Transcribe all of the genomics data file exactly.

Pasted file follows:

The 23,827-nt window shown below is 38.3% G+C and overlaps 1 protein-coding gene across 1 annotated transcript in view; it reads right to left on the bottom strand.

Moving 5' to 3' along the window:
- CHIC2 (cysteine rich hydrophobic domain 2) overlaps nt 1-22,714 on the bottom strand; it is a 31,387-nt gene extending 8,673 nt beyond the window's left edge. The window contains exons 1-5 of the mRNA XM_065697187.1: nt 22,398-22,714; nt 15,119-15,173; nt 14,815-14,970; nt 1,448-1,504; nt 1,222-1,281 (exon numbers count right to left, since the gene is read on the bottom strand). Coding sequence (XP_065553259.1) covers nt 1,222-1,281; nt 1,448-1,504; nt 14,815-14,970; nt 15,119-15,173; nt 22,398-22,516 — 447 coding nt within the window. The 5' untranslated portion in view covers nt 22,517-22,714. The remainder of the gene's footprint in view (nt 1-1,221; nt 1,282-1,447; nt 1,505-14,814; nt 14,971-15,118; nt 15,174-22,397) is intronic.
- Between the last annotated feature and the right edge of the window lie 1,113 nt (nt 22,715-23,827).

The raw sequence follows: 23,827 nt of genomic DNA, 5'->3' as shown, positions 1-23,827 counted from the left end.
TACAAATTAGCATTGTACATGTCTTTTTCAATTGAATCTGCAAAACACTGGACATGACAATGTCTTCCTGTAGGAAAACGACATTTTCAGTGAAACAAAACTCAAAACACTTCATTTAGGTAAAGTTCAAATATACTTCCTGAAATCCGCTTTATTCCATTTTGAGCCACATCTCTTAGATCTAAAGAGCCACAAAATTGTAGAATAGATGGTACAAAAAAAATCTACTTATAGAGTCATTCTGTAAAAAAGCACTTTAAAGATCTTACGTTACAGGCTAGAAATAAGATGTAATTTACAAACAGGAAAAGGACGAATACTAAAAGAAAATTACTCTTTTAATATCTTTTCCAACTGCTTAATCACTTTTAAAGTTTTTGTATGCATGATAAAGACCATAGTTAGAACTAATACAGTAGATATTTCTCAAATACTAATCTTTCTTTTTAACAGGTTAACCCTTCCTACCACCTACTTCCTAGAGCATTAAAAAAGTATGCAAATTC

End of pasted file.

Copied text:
The 23,827-nt window shown below is 38.3% G+C and overlaps 1 protein-coding gene across 1 annotated transcript in view; it reads right to left on the bottom strand.

Moving 5' to 3' along the window:
- CHIC2 (cysteine rich hydrophobic domain 2) overlaps nt 1-22,714 on the bottom strand; it is a 31,387-nt gene extending 8,673 nt beyond the window's left edge. The window contains exons 1-5 of the mRNA XM_065697187.1: nt 22,398-22,714; nt 15,119-15,173; nt 14,815-14,970; nt 1,448-1,504; nt 1,222-1,281 (exon numbers count right to left, since the gene is read on the bottom strand). Coding sequence (XP_065553259.1) covers nt 1,222-1,281; nt 1,448-1,504; nt 14,815-14,970; nt 15,119-15,173; nt 22,398-22,516 — 447 coding nt within the window. The 5' untranslated portion in view covers nt 22,517-22,714. The remainder of the gene's footprint in view (nt 1-1,221; nt 1,282-1,447; nt 1,505-14,814; nt 14,971-15,118; nt 15,174-22,397) is intronic.
- Between the last annotated feature and the right edge of the window lie 1,113 nt (nt 22,715-23,827).

The raw sequence follows: 23,827 nt of genomic DNA, 5'->3' as shown, positions 1-23,827 counted from the left end.
TACAAATTAGCATTGTACATGTCTTTTTCAATTGAATCTGCAAAACACTGGACATGACAATGTCTTCCTGTAGGAAAACGACATTTTCAGTGAAACAAAACTCAAAACACTTCATTTAGGTAAAGTTCAAATATACTTCCTGAAATCCGCTTTATTCCATTTTGAGCCACATCTCTTAGATCTAAAGAGCCACAAAATTGTAGAATAGATGGTACAAAAAAAATCTACTTATAGAGTCATTCTGTAAAAAAGCACTTTAAAGATCTTACGTTACAGGCTAGAAATAAGATGTAATTTACAAACAGGAAAAGGACGAATACTAAAAGAAAATTACTCTTTTAATATCTTTTCCAACTGCTTAATCACTTTTAAAGTTTTTGTATGCATGATAAAGACCATAGTTAGAACTAATACAGTAGATATTTCTCAAATACTAATCTTTCTTTTTAACAGGTTAACCCTTCCTACCACCTACTTCCTAGAGCATTAAAAAAGTATGCAAATTC